Weekend Leadership Reading: 2/2/18

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Weekends are time when things slow down a little. Your weekend shouldn’t be two more regular work days. That’s a sure road to burnout. Take time to refresh yourself. Take time for something different. Take time for some of that reading you can’t find time for during the week. John Boyd’s legacy.

Here are choice articles on hot leadership topics culled from the business schools, the business press and major consulting firms. This week there are articles about the future of war, rapidly changing technology, staying well informed, why time management is ruining our lives, and John Boyd’s legacy.

From the Economist: The Future of War

“This special report will therefore offer its predictions with humility. It will also limit them to the next 20 years or so, because beyond that the uncertainties become overwhelming. And it will not speculate about the clear and present danger of war breaking out over North Korea’s nuclear weapons, which with luck can be contained. Instead, it will outline the long-term trends in warfare that can be identified with some confidence.”

From Thomas L. Friedman: While You Were Sleeping

“Two and half years ago I was researching a book that included a section on IBM’s cognitive computer, ‘Watson,’ which had perfected the use of artificial intelligence enough to defeat the two all-time ‘Jeopardy!’ champions. After my IBM hosts had shown me Watson at its Yorktown Heights, N.Y., lab, they took me through a room where a small group of IBM scientists were experimenting with something futuristic called ‘quantum computing.’ They left me thinking this was Star Wars stuff — a galaxy and many years far away. Last week I visited the same lab, where my hosts showed me the world’s first quantum computer that can handle 50 quantum bits, or qubits, which it unveiled in November. They still may need a decade to make this computer powerful enough and reliable enough for groundbreaking industrial applications, but clearly quantum computing has gone from science fiction to nonfiction faster than most anyone expected.”

From Bill Barnett: Think You’re Well Connected? Stop Fooling Yourself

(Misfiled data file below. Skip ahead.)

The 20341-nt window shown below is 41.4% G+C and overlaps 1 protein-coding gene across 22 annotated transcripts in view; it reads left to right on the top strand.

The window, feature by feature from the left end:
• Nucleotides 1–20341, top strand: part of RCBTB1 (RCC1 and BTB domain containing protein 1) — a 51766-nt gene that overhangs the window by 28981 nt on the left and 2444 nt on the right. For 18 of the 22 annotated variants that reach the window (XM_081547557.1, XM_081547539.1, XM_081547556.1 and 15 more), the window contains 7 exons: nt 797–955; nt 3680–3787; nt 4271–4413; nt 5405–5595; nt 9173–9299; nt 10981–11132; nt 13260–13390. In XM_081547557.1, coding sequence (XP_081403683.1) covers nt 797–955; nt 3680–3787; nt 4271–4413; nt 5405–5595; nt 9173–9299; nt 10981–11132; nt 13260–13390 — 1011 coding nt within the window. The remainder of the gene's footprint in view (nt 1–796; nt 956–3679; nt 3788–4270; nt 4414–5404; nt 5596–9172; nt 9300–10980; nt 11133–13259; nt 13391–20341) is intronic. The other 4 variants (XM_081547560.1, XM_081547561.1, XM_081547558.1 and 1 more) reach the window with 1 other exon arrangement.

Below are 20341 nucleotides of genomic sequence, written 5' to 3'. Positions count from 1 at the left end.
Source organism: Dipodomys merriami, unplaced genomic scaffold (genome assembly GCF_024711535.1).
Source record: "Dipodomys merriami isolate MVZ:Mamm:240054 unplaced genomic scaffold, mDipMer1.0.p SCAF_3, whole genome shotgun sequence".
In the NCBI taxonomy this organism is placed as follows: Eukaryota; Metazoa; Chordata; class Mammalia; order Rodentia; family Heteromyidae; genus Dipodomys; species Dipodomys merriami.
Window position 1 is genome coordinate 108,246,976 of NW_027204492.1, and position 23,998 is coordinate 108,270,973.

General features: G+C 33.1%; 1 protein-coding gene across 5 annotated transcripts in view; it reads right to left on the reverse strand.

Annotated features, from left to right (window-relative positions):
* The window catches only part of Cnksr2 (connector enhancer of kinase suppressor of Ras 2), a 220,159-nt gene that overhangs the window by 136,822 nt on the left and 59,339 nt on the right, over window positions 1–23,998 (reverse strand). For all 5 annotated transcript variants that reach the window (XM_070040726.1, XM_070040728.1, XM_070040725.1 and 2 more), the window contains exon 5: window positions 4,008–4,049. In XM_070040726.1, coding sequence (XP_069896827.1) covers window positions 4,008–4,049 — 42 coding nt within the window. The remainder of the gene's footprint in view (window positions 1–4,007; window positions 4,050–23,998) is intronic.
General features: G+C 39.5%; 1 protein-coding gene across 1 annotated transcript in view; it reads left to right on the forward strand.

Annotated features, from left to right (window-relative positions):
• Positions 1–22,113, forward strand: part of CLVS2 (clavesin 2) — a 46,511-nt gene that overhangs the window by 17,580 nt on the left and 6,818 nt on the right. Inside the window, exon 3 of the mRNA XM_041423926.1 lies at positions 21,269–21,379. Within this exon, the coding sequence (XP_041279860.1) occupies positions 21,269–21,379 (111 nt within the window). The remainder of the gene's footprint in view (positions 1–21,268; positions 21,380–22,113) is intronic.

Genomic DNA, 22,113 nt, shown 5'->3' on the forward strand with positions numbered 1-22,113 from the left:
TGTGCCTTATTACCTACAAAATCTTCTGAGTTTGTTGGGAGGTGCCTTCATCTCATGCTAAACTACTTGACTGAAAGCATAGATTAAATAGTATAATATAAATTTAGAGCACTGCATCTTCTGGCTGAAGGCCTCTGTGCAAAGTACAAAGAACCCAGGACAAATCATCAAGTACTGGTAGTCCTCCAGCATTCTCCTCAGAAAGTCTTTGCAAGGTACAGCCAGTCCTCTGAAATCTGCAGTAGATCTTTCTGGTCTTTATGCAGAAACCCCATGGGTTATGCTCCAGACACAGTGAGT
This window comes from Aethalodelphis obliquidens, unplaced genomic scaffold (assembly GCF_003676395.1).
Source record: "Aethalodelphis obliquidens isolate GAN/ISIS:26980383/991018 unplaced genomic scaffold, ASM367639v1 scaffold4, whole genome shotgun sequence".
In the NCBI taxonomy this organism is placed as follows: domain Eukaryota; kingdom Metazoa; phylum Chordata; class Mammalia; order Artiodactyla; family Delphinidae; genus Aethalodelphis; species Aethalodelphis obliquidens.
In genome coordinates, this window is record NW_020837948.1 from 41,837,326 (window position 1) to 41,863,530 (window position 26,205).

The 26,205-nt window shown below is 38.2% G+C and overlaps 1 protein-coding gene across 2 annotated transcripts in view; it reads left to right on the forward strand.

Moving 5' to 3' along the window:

“You read a lot. You’re informed daily through Twitter, various blogs, and a few subscriptions. Your network is very large, and is made up of people who also have large networks. With technology at your fingertips, you are extremely well informed. You’re fooling yourself.”

From Oliver Burkeman: Why time management is ruining our lives

“All of our efforts to be more productive backfire – and only make us feel even busier and more stressed.”

Thanks to Adam Grant for the pointer to this piece.

Book Suggestion: Essentialism: The Disciplined Pursuit of Less by Greg McKeown

Book suggestion: The ONE Thing: The Surprisingly Simple Truth Behind Extraordinary Results by Gary Keller and Jay Papasan

From Shane Parrish: What You Can Learn from Fighter Pilots About Making Fast and Accurate Decisions

“What techniques do people use in the most extreme situations to make decisions? What can we learn from them to help us make more rational and quick decisions?”

Wally’s Comment: John Boyd is a fascinating character and powerful thinker who is relatively unknown among the general public, even though his ideas undergird the military doctrine of maneuver warfare. The reason is that Col. Boyd never wrote a book. The only ways we have today to judge his ideas or mine them for wisdom is either by reviewing the briefings he gave in a variety of settings or reading books and articles about him.

Briefings – Colonel John R. Boyd, USAF: A compendium of John Boyd’s pivotal work is a web site with links to various briefing documents. If you choose to follow the link and look at the documents, I suggest starting with “Patterns of Conflict” which is a briefing that Col. Boyd gave and refined for years.

Book Suggestion: Boyd: The Fighter Pilot Who Changed the Art of War by Robert Coram

Book Suggestion: Certain to Win: The Strategy of John Boyd, Applied to Business by Chet Richards

Boyd had a profound effect on the official doctrrine of the US Marine Corps. It’s described in  the Marine Corps Doctrinal Publication, Warfighting. The link is to a PDF of the most recent version.

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